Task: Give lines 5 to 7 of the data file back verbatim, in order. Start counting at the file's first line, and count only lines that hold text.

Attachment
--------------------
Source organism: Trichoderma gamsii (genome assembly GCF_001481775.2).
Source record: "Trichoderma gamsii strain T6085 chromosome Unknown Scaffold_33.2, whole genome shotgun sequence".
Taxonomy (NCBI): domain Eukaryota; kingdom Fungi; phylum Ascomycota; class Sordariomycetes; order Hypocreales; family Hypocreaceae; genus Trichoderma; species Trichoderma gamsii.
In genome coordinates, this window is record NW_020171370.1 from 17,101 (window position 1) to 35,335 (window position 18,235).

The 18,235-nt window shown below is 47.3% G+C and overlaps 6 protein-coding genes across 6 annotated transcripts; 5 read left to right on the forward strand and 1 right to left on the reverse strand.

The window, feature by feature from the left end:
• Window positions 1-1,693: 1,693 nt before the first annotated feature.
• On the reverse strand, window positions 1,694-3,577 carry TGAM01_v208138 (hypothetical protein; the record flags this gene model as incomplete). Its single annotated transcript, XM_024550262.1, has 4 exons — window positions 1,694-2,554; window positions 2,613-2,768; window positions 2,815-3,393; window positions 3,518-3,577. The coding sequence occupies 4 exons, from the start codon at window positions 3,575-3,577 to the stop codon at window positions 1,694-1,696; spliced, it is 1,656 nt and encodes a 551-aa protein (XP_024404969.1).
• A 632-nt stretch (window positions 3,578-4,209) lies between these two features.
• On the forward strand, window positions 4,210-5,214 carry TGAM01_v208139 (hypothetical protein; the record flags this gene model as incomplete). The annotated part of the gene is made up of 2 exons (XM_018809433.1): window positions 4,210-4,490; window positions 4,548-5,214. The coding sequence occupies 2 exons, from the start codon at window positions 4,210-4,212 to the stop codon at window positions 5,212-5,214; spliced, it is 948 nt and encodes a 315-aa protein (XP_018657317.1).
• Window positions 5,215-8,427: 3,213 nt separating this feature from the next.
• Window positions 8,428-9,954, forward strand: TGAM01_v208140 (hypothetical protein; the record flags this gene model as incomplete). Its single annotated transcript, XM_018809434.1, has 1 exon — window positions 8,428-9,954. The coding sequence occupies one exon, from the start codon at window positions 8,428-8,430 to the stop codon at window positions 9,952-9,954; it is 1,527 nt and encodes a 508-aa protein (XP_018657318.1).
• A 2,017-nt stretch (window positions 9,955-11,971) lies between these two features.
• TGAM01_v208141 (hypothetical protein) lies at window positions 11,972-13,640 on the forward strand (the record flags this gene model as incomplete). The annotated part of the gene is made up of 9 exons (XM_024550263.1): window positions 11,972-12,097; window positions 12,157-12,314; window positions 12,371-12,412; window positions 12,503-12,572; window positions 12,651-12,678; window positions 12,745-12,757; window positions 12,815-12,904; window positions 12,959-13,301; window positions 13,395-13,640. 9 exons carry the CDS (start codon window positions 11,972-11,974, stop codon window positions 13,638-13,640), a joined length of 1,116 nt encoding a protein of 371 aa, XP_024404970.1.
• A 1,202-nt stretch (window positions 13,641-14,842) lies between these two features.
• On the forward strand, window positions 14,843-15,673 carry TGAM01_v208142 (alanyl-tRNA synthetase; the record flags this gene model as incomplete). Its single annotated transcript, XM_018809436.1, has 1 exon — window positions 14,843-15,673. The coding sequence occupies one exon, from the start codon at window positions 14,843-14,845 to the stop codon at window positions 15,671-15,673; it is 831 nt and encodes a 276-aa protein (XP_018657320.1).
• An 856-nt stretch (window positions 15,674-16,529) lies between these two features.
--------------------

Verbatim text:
The 18,235-nt window shown below is 47.3% G+C and overlaps 6 protein-coding genes across 6 annotated transcripts; 5 read left to right on the forward strand and 1 right to left on the reverse strand.

The window, feature by feature from the left end:
• Window positions 1-1,693: 1,693 nt before the first annotated feature.